EXAMPLE 5 Floral perfume base having a gardenia character

______________________________________Parts by weight______________________________________20            Crystalline -methylnaphthyl ketone15            Diphenyl oxide20            Cinnamyl alcohol80            Isoamyl salicylate10            Styryl acetate10            Acetophenone, 10% strength in DPG20            Anisaldehyde50            Dimethylbenzylcarbinol15            Dimethylbenzylcarbinyl acetate10            Methylacetophenone, 10% strength in         DPG50            Phenylethyl alcohol60            Pure ionone15            Aldehyde C 11 (= undecanal), 20%         strength in DPG20            Aldehyde C 11 en (= 10-undecen-1-al),         20% strength in DPG15            Aldehyde C 12 MNA         (= 2-methylundecanal),         20% strength in DPG80            Benzyl acetate110           Alpha-amylcinnamaldehyde 5            Isoeugenol10            Eugenol30            Cananga oil100           Synthetic rose55            8-Cyclohexadecenone100           2,2-Dimethyl-3-( -- m-methylphenyl)-         propanol100           Phenylethyl  -o-methylcinnamateTotal: 1,000______________________________________
EXAMPLE 6 Floral perfume base having a lilac character

______________________________________Parts of weight______________________________________280            Terpineol160            2,2-Dimethyl-3-( -- m-methylphenyl)-          propanol80             Phenylethyl alcohol60             Benzyl acetate 5             Anisaldehyde 5             Phenylacetaldehyde dimethyl acetal 5             Isoeugenol10             Cinnamyl alcohol20             Linatool80             Hellotropin20             Indole, 10% strength in          dipropyleneglycol (DPG)70             Benzyl alcohol40             Ylang-Ylang oil synthetic20             Cyclamen aldehyde 5             Aldehyde C 12 MNA          (= 2-methylundecanal),          5% strength in DPG40             8-Cyclohexadecenone100            Phenylethyl  -o-methylcinnamateTotal: 1,000______________________________________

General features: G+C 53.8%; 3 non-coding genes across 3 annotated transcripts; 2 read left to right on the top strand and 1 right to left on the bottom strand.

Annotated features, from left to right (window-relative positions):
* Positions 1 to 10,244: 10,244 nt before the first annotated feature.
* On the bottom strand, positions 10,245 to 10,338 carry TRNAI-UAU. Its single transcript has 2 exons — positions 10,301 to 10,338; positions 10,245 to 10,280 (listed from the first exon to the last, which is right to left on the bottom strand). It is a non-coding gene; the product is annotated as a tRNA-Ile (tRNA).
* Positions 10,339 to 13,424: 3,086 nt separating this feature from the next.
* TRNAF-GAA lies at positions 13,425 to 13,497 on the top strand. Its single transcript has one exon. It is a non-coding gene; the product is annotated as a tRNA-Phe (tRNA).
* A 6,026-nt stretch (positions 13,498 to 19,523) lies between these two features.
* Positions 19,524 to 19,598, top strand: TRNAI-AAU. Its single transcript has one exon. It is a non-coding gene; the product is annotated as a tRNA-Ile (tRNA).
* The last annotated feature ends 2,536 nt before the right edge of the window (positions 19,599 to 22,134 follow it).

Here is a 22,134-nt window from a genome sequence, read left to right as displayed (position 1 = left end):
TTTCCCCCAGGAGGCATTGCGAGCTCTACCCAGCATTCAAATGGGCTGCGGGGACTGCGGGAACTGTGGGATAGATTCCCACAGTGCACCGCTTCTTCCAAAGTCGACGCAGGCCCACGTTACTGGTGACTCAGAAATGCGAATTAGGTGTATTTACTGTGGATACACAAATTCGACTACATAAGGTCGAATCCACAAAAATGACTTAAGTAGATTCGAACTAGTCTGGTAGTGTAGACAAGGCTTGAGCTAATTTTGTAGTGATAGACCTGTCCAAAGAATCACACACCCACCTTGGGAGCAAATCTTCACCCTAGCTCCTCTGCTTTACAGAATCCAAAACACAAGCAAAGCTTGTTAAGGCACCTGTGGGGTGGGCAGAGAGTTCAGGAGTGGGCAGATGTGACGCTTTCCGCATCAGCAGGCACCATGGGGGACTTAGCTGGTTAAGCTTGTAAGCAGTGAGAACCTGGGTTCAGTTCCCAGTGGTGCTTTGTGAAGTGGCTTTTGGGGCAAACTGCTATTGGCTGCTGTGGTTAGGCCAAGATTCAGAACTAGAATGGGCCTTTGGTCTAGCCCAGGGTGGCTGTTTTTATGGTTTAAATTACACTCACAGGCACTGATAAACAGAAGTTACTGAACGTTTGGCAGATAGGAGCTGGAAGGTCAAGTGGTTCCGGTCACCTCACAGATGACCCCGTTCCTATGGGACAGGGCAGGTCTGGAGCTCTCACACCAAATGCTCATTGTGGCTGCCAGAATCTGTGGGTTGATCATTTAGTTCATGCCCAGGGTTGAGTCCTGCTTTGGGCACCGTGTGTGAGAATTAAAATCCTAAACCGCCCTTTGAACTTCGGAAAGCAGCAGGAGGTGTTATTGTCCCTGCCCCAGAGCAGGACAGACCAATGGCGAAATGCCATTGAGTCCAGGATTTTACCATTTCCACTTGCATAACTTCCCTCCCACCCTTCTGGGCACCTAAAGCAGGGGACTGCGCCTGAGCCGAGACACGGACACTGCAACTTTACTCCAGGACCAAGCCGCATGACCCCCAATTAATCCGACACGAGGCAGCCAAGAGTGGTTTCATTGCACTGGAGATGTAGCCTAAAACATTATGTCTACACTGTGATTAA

While only several examples of the present invention have been described, it will be obvious to those skilled in the art that many modifications may be made to the present invention without departing from the spirit and scope thereof.

Patent Citations
Cited PatentFiling datePublication dateApplicantTitle
US2246974 *Feb 28, 1940Jun 24, 1941Dow Chemical CoAryloxy alkyl esters of cinnamic acid
US3074891 *Mar 24, 1960Jan 22, 1963Fritzsche Brothers IncCompositions and methods for the deodorization of spaces
US4263359 *Apr 5, 1979Apr 21, 1981E. I. Du Pont De Nemours And CompanyCharge receptor film for charge transfer imaging
US4587260 *Jun 21, 1984May 6, 1986Warner-Lambert CompanyDibenzalacetone and benzylcinnamate as non-steroidal anti-inflammatory compounds and compositions thereof
Non-Patent Citations
1Bohlmann et al., Chem. Abst., vol. 87, #35864h (1977).
2 *Bohlmann et al., Chem. Abst., vol. 87, 35864h (1977).
3Furia et al., "Fenaroli's Handbook of Flavor Ingredients", 2nd Edtn., vol. 2, p. 463 (1975).
4 *Furia et al., Fenaroli s Handbook of Flavor Ingredients , 2nd Edtn., vol. 2, p. 463 (1975).